Problems with valves in the first unit at the Kundankulam Nuclear Power Project (KNPP) has delayed the synchronisation of the unit with the grid, officials said.
A senior official of the Atomic Energy Regulatory Board (AERB) told IANS: “The performance of some parts can be checked only when the power generation is increased to certain levels.”
“While we have issued clearance for the first unit to generate 50 percent power, tests have to be done simultaneously and corrective action are taken.”
He said the systems will be checked while increasing the power levels. “Till the unit gets stabilised at a certain level, power generation will be increased and decreased,” he said.
“Two valves inside the condenser in the first unit seem to have got stuck and they were later set right. NPCIL officials had to go to the root cause of the problem so that it does not occur again which in turn has taken time,” a source told IANS.
The Nuclear Power Corporation of India Ltd (NPCIL)'s two 1,000 MW Russian reactors at Kudankulam in Tirunelveli district, around 650 km from Chennai went critical on July 13. After several years of delay, the first 1,000 MW Russian-made reactor at KNPP and India’s 21st reactor began its nuclear fission process on July 13. The 1,000 MW first unit is expected to be synchronised with the grid in 15-days time, they said.
The NPCIL started its work at the KNPP’s first unit, soon after receiving AERB’s clearance, so as to connect the unit to the grid when it generates 400 MW power.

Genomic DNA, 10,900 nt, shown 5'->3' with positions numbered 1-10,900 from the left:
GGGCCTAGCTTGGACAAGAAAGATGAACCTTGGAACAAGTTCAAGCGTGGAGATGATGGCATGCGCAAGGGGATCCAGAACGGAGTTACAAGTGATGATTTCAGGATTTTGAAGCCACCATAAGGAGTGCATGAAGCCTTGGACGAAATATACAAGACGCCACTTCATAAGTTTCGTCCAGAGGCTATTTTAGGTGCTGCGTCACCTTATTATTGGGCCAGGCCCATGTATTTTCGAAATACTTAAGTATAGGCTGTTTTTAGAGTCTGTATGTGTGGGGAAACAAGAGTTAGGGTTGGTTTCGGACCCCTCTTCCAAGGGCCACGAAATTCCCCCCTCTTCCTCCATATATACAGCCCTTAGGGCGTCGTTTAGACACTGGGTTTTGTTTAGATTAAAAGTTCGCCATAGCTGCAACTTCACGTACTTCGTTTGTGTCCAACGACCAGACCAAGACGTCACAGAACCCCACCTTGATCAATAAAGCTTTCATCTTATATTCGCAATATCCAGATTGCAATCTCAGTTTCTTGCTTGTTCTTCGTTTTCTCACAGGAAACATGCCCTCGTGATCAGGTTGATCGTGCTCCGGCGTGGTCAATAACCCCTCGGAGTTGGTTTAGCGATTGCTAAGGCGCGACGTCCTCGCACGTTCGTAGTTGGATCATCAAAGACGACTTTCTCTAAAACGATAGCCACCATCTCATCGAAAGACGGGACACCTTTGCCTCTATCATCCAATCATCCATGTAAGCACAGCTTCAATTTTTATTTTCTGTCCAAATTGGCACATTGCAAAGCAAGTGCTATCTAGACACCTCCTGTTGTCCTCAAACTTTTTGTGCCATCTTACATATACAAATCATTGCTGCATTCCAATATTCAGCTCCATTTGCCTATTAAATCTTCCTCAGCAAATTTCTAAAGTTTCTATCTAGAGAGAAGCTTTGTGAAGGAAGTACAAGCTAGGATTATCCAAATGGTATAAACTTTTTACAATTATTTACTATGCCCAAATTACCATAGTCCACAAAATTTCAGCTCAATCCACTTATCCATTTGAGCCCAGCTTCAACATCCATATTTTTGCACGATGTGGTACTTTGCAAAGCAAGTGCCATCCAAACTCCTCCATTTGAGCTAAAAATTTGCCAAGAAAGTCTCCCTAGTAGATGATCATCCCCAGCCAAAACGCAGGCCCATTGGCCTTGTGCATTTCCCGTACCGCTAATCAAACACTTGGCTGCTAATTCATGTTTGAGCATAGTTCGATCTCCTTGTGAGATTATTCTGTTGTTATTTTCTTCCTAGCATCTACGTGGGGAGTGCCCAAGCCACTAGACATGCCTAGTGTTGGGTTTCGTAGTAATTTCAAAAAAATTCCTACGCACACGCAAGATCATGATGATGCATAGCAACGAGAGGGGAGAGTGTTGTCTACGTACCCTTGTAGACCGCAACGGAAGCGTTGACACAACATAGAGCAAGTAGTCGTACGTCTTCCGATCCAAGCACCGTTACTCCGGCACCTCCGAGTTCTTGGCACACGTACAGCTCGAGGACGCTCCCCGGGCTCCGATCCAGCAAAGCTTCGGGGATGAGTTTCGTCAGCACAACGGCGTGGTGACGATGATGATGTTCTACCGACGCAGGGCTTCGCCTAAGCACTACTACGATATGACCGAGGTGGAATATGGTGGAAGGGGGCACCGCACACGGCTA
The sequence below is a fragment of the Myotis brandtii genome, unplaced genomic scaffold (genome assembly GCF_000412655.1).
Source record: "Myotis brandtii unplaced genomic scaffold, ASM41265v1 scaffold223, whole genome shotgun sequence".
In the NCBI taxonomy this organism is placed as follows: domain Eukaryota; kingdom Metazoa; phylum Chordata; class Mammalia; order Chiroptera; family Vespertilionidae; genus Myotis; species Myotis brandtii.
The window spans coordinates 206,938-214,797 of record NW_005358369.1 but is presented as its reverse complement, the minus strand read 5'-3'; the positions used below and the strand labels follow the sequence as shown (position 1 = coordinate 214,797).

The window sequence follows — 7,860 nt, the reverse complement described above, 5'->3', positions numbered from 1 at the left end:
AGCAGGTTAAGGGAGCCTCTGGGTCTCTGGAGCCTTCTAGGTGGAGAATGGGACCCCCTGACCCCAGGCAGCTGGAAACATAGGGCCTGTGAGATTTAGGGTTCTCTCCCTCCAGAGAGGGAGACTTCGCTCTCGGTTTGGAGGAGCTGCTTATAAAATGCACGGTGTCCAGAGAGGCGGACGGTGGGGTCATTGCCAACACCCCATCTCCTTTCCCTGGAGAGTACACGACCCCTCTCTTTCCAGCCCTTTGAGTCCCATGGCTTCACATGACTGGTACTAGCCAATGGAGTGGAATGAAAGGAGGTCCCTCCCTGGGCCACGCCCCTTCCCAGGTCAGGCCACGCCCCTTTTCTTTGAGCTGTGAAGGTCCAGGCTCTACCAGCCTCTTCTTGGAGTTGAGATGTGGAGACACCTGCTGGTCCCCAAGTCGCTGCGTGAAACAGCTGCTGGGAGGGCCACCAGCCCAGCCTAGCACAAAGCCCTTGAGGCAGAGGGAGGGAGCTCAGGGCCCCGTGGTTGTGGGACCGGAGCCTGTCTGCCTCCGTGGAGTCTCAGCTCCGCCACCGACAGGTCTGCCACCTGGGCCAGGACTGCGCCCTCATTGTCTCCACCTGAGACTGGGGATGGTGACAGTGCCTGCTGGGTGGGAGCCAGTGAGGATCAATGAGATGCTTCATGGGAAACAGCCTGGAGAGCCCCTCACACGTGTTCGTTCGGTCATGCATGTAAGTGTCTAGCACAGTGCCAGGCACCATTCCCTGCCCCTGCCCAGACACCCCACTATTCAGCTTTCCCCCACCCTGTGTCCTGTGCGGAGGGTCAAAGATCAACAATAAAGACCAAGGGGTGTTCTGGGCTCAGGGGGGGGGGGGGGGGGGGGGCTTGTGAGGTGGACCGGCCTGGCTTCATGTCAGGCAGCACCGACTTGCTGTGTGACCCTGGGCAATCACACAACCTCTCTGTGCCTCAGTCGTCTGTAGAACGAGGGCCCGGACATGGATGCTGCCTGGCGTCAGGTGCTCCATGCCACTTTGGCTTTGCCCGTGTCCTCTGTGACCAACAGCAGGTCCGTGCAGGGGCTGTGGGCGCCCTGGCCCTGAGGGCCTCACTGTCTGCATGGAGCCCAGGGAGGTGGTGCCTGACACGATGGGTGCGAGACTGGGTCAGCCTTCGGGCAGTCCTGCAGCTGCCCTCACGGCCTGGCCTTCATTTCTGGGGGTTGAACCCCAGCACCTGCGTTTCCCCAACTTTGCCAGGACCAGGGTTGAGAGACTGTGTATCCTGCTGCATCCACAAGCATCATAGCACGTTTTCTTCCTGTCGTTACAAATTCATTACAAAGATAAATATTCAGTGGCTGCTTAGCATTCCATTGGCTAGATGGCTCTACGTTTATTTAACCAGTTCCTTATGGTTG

KNPP site director R.S. Sundar earlier said the first unit would be connected to the grid by the end of August, generating 500 MW. But that did not happen perhaps due to the condenser valve problem.
After necessary regulatory clearances, power generation will be increased gradually to 50 percent, 75 percent, 90 percent and finally 100 percent. NPCIL officials were not available for comment on the valve problem and the delay in connecting the first unit of KNPP to the grid.
KNPP is India’s first pressurised water reactor belonging to the light water reactor category. An industry source said the valves were not in use for a very long time owing to the project delays and hence they would have caused problems.
“Even in the case of thermal power plants, there will be teething problems with various components. It will take some time for the plant to stabilise.
“The one advantage thermal plant has over nuclear plants is that components can be changed immediately whereas in the case of the latter, detailed studies are made and regulatory approvals have to be obtained,” an official of a power plant manufacturing company told IANS.